The Helgoland of the title is an island that Werner Heisenberg visited as a way of coping with his allergies. While he was there he recognized that the orbit of an electron around its nucleus required a table rather than a simple equation to describe it. Author Carlo Rovelli explains how this occurred and then discusses theories of other early quantum theorists and the conversations among them, people such as Niels Bohr and Erwin Schrödinger.

Rovelli proceeds to discuss superposition, the idea that a subatomic particle can be in two places at once. He reviews the three primary theories of quantum mechanics: many worlds, hidden variables, and wave collapse. I won’t describe these here: you can find ample online resources if you want to understand them. Suffice it to say that Rovelli finds all three theories lacking.

The author goes on to state that objects only can be measured, and that they only have meaning, when they interact with one another. Rovelli writes, “Quantum theory describes the manifestation of objects to one another.” He states, “The properties of any entity are nothing other than the way in which that entity influences others.” This seems to be the primary thesis of this book. Rovelli insists that this is true no matter what the scale, unlike most quantum theorists who believe that quantum phenomena happen only at the subatomic level.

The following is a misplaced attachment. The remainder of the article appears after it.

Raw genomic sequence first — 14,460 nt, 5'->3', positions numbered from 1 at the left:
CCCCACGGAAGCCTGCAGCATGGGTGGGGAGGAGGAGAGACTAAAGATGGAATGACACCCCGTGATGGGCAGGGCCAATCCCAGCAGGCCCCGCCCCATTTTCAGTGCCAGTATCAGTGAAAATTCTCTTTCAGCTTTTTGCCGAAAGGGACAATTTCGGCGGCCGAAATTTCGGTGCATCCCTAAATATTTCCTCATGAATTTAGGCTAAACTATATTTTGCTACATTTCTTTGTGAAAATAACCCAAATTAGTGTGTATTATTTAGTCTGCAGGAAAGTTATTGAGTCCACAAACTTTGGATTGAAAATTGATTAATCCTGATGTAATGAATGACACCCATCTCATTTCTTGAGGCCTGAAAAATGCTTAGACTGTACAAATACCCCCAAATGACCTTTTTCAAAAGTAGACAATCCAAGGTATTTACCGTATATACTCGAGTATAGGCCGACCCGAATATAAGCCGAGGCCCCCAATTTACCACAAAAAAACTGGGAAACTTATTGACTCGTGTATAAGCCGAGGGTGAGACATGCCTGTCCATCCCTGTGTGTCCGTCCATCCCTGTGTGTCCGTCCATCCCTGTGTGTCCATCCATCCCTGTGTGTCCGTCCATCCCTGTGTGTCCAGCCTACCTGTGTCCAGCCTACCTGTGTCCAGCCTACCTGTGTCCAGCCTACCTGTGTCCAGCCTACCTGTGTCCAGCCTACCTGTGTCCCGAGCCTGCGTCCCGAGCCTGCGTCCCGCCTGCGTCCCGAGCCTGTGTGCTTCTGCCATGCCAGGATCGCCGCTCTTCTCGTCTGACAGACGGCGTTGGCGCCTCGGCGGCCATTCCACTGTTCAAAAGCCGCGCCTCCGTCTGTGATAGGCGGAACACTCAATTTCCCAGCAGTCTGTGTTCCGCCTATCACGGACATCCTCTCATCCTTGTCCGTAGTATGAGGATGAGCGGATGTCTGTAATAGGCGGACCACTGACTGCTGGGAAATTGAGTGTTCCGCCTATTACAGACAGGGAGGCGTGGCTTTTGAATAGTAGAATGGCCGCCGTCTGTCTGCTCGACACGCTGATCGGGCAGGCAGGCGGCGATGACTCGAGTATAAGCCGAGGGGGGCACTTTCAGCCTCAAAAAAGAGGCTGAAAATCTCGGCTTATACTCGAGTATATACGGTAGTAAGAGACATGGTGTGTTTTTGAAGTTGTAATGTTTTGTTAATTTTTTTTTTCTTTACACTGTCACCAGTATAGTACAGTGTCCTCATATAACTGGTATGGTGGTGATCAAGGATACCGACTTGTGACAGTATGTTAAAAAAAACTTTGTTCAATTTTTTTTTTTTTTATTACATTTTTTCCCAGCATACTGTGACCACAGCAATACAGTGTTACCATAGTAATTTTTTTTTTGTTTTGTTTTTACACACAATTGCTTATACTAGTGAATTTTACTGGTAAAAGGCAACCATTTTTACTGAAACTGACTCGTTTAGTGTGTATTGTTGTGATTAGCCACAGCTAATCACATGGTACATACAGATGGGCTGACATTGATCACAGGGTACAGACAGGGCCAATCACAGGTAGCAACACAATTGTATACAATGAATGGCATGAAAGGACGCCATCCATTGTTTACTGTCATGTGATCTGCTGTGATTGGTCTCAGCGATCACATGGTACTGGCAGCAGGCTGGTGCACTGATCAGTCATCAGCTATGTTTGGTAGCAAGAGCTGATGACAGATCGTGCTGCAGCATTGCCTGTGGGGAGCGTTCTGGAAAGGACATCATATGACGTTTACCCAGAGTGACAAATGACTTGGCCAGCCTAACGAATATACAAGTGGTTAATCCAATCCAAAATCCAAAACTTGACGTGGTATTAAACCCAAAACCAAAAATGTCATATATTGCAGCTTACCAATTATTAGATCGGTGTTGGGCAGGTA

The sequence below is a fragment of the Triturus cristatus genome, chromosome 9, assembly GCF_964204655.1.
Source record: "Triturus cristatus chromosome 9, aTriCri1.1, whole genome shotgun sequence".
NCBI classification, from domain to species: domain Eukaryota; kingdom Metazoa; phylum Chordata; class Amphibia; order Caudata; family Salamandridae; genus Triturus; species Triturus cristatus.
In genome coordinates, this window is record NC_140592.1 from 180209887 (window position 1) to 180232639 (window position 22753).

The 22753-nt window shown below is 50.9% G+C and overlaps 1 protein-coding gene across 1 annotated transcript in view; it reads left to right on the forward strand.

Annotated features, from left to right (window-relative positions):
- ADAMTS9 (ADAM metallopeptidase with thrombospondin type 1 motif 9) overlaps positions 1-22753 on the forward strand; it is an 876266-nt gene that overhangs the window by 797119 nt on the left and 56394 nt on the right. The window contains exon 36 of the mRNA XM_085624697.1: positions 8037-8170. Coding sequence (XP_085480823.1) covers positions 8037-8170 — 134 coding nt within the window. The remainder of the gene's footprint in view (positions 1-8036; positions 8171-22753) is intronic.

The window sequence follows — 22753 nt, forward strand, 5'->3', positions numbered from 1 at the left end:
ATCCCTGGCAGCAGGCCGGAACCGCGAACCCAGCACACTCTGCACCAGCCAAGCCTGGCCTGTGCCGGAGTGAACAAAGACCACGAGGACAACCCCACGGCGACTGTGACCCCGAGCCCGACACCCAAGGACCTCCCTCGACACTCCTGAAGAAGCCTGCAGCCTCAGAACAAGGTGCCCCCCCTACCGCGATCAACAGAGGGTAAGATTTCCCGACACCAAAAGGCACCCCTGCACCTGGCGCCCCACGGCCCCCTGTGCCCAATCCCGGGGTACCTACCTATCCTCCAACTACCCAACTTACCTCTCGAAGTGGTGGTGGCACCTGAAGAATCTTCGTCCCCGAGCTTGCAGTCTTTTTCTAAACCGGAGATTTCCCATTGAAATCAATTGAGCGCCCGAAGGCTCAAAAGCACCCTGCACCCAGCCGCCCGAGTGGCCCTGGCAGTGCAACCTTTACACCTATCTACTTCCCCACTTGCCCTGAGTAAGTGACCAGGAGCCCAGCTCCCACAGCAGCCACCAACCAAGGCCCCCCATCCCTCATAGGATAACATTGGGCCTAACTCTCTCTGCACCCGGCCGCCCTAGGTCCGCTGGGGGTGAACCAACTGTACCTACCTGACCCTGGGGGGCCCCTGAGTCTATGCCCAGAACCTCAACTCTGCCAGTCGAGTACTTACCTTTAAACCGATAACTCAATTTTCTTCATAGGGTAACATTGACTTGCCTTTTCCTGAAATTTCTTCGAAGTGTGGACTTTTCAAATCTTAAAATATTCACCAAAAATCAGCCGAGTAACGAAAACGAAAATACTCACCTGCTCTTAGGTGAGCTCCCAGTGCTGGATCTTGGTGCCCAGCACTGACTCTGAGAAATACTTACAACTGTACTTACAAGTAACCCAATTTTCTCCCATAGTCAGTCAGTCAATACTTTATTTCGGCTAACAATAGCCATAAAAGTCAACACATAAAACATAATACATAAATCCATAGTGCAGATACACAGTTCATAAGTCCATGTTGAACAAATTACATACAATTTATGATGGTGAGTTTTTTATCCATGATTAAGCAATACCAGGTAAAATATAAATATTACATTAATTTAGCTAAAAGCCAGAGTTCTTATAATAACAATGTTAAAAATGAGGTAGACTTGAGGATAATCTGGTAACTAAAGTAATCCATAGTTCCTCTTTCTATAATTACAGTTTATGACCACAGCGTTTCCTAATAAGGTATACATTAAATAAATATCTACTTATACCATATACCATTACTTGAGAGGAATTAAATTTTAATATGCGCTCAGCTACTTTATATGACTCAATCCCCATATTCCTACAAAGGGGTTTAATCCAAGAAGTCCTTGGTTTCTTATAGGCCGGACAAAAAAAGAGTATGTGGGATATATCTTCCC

In the second half of the book Rovelli delves into philosophy. He discusses Alexander Bogdanov, the Russian Bolshevik and philosopher, for reasons that are not entirely clear to me. He devotes a chapter to Nāgārjuna, the Indian Buddhist philosopher of the second century. It seems that Nāgārjuna believed that reality was experienced through interaction. (I’m reminded of Martin Buber: “All real living is meeting.”)

Rovelli wrote Helgoland in Italian (though apparently while living in Canada), and it appears the book required two translators to render it into English. I question how much of Rovelli’s voice comes through in this audiobook version. David Rintoul delivers a beautiful rendition in highly listenable British-accented English, but how much of that is Rovelli? Rintoul’s voice tells us that American physicist David Bohm was “sacked” from his job at Princeton, clearly a British colloquialism. I wonder if the Italian word Rovelli used was equally informal.